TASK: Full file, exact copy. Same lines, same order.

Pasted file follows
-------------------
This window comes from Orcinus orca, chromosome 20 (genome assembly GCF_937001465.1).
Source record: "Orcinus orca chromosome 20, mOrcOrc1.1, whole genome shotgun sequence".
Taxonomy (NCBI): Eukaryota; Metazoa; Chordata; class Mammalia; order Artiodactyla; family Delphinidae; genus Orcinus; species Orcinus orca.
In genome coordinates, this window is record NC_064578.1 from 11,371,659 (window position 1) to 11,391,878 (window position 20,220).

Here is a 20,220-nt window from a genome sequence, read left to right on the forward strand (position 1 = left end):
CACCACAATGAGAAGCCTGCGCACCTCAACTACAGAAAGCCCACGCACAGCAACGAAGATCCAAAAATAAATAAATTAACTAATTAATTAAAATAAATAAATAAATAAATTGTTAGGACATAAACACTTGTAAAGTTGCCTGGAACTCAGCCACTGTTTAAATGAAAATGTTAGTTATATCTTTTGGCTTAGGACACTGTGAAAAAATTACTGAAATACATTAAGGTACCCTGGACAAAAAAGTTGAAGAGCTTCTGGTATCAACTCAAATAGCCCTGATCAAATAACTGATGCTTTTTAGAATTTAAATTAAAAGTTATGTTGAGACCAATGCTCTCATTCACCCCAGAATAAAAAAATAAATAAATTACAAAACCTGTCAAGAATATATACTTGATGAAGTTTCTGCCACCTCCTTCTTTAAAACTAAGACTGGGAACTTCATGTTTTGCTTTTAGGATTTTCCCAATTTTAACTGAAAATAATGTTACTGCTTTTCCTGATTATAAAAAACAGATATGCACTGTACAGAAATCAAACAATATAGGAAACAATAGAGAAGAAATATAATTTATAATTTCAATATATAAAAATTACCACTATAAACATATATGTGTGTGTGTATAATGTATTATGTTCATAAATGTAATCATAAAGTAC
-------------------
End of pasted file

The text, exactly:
This window comes from Orcinus orca, chromosome 20 (genome assembly GCF_937001465.1).
Source record: "Orcinus orca chromosome 20, mOrcOrc1.1, whole genome shotgun sequence".
Taxonomy (NCBI): Eukaryota; Metazoa; Chordata; class Mammalia; order Artiodactyla; family Delphinidae; genus Orcinus; species Orcinus orca.
In genome coordinates, this window is record NC_064578.1 from 11,371,659 (window position 1) to 11,391,878 (window position 20,220).

Here is a 20,220-nt window from a genome sequence, read left to right on the forward strand (position 1 = left end):
CACCACAATGAGAAGCCTGCGCACCTCAACTACAGAAAGCCCACGCACAGCAACGAAGATCCAAAAATAAATAAATTAACTAATTAATTAAAATAAATAAATAAATAAATTGTTAGGACATAAACACTTGTAAAGTTGCCTGGAACTCAGCCACTGTTTAAATGAAAATGTTAGTTATATCTTTTGGCTTAGGACACTGTGAAAAAATTACTGAAATACATTAAGGTACCCTGGACAAAAAAGTTGAAGAGCTTCTGGTATCAACTCAAATAGCCCTGATCAAATAACTGATGCTTTTTAGAATTTAAATTAAAAGTTATGTTGAGACCAATGCTCTCATTCACCCCAGAATAAAAAAATAAATAAATTACAAAACCTGTCAAGAATATATACTTGATGAAGTTTCTGCCACCTCCTTCTTTAAAACTAAGACTGGGAACTTCATGTTTTGCTTTTAGGATTTTCCCAATTTTAACTGAAAATAATGTTACTGCTTTTCCTGATTATAAAAAACAGATATGCACTGTACAGAAATCAAACAATATAGGAAACAATAGAGAAGAAATATAATTTATAATTTCAATATATAAAAATTACCACTATAAACATATATGTGTGTGTGTATAATGTATTATGTTCATAAATGTAATCATAAAGTAC